The worldbuilding and the plot were at least interesting enough that I wanted to keep going for awhile, and I did manage to make it through twelve chapters before setting it aside. However, the characters are as flat as a Kiskashin's sense of humor, and often take actions that don't seem to be motivated by anything except it would lead to a gosh so cool scene or situation.
While intellectually interesting and many-layered, the plot and side-plots weren't tightly bound to a cohesive story thread enough for me to become emotionally invested in what was happening. It doesn't help that the star of the show, Brennan Pike, comes off as a happy-go-lucky cross between Han Solo, a leprechaun, and a cartoon pirate. The dialogue as-written reflects this. So annoying.
Highlights: expansive world-building, huge ancient alien starship, creative meshing of artificial and advanced biological life forms, interesting side plot that takes place inside a mind crystal
Lowlights: somehow manages to be pretty boring overall, despite all of the above
DNF (pg 252 of 483).
When Saeed and Nadia finally had coffee together in the cafeteria, which happened the following week, after the very next session of their class, Saaed asked her about her conservative and virtually all-concealing black rode.
"If you don't pray," he said, lowering his voice, "why do you wear it?"
They were sitting at a table for two by a window, overlooking snarled traffic on the street below. Their phones rested screen-down between them, like the weapons of desperados at parley.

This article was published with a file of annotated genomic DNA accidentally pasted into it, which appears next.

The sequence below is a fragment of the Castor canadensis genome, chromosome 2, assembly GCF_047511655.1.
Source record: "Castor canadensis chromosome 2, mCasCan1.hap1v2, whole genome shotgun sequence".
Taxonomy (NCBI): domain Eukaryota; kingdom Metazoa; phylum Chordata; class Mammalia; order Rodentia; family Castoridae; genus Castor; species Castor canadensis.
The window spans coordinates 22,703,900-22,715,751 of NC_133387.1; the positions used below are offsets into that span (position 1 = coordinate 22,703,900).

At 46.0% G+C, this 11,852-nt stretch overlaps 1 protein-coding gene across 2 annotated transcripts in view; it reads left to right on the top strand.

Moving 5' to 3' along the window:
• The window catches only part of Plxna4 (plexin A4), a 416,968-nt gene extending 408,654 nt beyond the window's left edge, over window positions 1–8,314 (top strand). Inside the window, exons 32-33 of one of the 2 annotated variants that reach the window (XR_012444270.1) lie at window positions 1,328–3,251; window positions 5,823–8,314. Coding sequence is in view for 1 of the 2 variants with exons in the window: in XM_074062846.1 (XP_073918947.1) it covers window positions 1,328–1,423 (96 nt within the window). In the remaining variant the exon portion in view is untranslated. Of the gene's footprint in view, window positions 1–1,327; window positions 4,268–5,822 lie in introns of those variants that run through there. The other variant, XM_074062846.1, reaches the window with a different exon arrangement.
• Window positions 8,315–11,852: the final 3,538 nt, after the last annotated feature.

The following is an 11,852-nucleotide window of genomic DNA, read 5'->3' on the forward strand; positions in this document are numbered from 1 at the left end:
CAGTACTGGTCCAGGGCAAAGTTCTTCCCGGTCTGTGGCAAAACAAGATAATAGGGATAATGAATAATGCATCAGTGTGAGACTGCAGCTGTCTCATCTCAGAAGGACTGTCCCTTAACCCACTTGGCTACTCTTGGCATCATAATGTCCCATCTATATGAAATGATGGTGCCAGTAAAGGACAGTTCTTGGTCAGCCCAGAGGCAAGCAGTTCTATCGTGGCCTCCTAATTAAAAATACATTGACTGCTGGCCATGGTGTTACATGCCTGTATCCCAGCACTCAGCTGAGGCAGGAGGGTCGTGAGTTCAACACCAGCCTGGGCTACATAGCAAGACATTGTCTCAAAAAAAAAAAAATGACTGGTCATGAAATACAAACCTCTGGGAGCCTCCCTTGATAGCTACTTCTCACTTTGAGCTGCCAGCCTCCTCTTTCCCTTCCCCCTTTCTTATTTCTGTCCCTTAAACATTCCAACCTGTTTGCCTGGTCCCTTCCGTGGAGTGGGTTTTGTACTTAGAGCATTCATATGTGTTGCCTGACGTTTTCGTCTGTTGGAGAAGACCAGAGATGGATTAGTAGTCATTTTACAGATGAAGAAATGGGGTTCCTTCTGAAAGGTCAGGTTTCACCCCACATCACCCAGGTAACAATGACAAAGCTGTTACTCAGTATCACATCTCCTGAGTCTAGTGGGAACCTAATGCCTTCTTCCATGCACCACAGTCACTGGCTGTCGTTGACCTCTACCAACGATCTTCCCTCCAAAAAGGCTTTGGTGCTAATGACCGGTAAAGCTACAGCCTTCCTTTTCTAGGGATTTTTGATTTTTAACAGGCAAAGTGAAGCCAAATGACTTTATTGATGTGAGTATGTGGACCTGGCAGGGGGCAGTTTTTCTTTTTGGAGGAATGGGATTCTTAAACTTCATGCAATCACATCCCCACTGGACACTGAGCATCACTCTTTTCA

She smiled. Took a sip. And spoke, the lower half of her face obscured by her cup.
"So men don't fuck with me," she said.
The quote above appears at the end of Chapter One, and sums up the essence of what I like about the novel. It does equally well as an example of what turns me off as well.
I love that the setting and characters give me a unique and interesting perspective on the world, one which I seldom have access to. They surprised me, and confronted me with assumptions and prejudices that I wasn't aware I harbored, even considering myself fairly open-minded and educated about the world. In this way, Exit West demonstrates to me that there simply aren't enough diverse voices from a Middle Eastern lens that are making it into the mainstream consciousness, leading to a limited set of narratives from which we draw our judgments and conclusions about its culture and diaspora. I appreciate that this novel expands that perspective. Further, the characters are likeable and I immediately sympathized with their position, foibles, and desires.
With such strengths, it might seem odd that I am giving a rating of 3/5 stars. The fatal flow in the novel is this: despite the unique perspective and sympathetic characters, it was hard for me to feel engaged with the story itself. The tone, while sometimes genuinely funny and surprising, often just comes off as smug and cheeky to me. The style is literary and detached; even violent deaths are described matter-of-factly, and it feels like it takes a very long time for things to happen. Given the violence and suffering of the backdrop of civil war, I found myself craving something more direct, clear, and raw to bring it home emotionally.
That, or perhaps I'm just not literary enough to appreciate the excellently crafted prose when the plot feels understated and beneath the surface... I'm no pulp reader -- lack of character depth and hacked-together stocked plots do really annoy me. I do want to think when I read, but in the sense that I want to learn something new, maybe have my mind blown, and perhaps be inspired. I don't want to be craving more connection while applauding politely, as artisan turns of phrase pirouette on by.
Overall, I'm glad this novel exists, and I don't think I wasted my time reading it... but you won't find me singing it's praises or strongly recommending it to friends.